• Similarly, an accent wall can function as it’s own little piece of built-in art. A bright color adds a pop to the room, and does the heavy lifting of adding personality. Even in my current apartment with the small ceilings, I have an accent wall. It’s a cerulean blue, and I’m terrified of having to try and paint over it when we move out. Pray for me.

Accent Wall

  • A statement piece, like, say, a faux mounted head, can be a cool way to break up a doorframe. I feel weird saying that a mounted head can add something to the room, but I’m kind of all about it. Expect to see some faux heads in my living room, y’all.

Deer Head

  • To create balance in a room with high ceilings, a statement light fixture can do the trick. I’m really loving the way it pulls this bedroom together, but I do wonder what it would look like in a living room, or dining room area… (READ: Tell me what you think!)

High Ceiling Decorating

  • If you’re going to put up drapes, to make any room look taller, you want to hang the actual rod as close to the ceiling as you can, and have the drapes fall down to the floor completely. Much like vertical stripes, it makes everything look long and lean.

b0c108e64fcc90cd4d82621880647d9eI’m still on the hunt for more tips for high ceiling rooms, so if you’ve got any, do share!

Moving On Up To The East Side (Of Los Angeles)

Full disclosure: As I type this, my hands are shaking because of all of the stress of moving. If there are typos, or, say, a rambling paragraph about how I might light my hair on fire, please forgive me.

That being said, right now I am in the midst of moving from West Hollywood to Los Feliz. The difference is about 20 minutes, and a significantly closer proximity to hipsters. It’s slightly terrifying, and also extremely exciting.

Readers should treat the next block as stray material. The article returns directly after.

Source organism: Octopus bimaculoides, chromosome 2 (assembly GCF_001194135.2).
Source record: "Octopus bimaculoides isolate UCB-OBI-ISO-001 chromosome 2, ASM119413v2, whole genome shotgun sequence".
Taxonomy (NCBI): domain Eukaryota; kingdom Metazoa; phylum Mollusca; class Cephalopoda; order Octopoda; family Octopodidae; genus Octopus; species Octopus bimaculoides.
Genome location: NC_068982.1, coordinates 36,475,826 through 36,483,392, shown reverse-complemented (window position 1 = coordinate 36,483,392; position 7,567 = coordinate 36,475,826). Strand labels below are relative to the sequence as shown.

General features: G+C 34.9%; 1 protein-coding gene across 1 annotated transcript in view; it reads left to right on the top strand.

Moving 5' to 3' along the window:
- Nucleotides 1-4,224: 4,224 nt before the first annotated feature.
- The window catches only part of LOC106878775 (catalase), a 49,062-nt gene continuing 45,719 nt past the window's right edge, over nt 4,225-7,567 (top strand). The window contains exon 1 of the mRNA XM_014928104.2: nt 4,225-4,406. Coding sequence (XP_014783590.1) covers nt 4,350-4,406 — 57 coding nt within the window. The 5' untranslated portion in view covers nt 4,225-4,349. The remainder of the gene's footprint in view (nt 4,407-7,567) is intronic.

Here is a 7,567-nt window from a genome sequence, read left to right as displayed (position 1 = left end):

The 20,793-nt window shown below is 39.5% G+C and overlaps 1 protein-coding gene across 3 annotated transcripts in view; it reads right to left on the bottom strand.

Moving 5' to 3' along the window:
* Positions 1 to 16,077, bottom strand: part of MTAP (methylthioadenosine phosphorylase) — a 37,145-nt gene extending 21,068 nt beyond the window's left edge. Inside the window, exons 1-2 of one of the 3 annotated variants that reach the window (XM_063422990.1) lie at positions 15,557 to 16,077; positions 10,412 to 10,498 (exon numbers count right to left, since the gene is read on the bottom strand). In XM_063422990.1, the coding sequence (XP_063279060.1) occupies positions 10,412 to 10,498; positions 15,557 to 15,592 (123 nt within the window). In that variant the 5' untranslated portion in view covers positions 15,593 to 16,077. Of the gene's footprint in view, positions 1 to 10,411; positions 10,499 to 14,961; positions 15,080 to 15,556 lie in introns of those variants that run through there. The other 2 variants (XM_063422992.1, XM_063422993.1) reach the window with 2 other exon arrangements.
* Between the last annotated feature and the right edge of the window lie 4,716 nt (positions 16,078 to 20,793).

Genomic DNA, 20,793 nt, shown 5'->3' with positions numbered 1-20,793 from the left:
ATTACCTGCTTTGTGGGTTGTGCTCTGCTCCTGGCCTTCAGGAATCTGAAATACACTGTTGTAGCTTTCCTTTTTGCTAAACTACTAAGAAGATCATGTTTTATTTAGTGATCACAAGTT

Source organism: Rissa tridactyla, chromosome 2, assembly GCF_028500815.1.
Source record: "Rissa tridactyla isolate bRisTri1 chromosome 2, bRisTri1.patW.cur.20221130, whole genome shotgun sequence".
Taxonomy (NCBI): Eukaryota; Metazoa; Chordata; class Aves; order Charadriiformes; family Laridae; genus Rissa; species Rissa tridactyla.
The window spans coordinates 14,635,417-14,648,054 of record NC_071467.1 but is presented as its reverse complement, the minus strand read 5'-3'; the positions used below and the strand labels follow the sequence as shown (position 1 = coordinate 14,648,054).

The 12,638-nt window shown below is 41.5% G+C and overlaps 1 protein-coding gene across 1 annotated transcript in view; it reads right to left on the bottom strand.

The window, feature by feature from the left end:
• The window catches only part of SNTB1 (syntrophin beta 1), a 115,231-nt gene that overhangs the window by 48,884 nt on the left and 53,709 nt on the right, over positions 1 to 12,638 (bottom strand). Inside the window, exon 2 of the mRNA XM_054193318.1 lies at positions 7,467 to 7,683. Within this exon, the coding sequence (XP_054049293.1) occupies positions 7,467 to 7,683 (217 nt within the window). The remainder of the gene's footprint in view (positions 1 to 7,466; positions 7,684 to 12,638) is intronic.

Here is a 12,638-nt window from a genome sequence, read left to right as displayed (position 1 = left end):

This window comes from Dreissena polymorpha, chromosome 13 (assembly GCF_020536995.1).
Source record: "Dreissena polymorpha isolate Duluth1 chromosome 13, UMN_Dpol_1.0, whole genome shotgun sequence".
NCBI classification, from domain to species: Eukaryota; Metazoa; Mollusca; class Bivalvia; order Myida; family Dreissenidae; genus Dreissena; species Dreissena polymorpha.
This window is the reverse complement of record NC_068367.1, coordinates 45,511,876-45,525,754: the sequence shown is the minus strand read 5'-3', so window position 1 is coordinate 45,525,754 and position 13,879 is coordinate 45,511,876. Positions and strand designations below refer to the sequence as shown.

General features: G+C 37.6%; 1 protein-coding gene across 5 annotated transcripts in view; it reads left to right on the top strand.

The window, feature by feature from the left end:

I’ve been in my current apartment for four years, which is the longest I’ve ever lived in any apartment. (And the longest I’ve ever lived in any city.) Before that, I would hop around to a new apartment every year, or sometimes faster than that. In New York, I lived in three apartments over the course of a year, and not by choice. One was a sublet, the next went co-op, and the third was the final nail in my New York City coffin.

E and I weren’t expecting to move quite this quickly, we had always been thinking that we’d find a new place after the holidays and in the new year. But my friend Tom texted, and told me that a spot in his building had just opened up, so things changed very quickly.

BarCartandBoxesJust to give some background: Tom’s apartment is perfect. He lives in a two bedroom, two bath place with his boyfriend, Hadi, and it’s enormous; a huge living area, hardwood floors, a washer and dryer in the unit (I MEAN, WHAT???), and even a side area with a full bar. I’ve always said, quite literally, that “I want Tom and Hadi’s apartment.” So, to hear that a carbon copy had opened up in their building was the kick I needed to hop on the moving train.

Plus, and I’m sure other people can attest to this, moving into a brand new space with your significant other is really a big deal. Right now, E is living in my apartment. It’s ours, but it’s also really mine. My name is on the lease, it’s mostly all of my furniture, and I’d really like to share a place with him, where his furniture and things can be on the wall too. Because right now, there’s just no damn room for it.

So this month, we’ll be packing and shlepping our things from WeHo to Los Feliz. I’ve already become overwhelmed with all of the little details, (movers, rent, security deposits, new furniture, a housewarming party, a new commute, etc.), and E has been very good about calming me down. But I used to think moving was fun, and now that I’m older and a have a lot more stuff, it’s clear that the actual process of moving is complicated. And time consuming. And exhausting. And sweet sassy molassey, what is all this change about?!

I’m hopeful that after we move all of our physical stuff, the rest will just be exciting and new. But if anyone has any moving tips that could help us (seriously, ANYTHING), please let me know!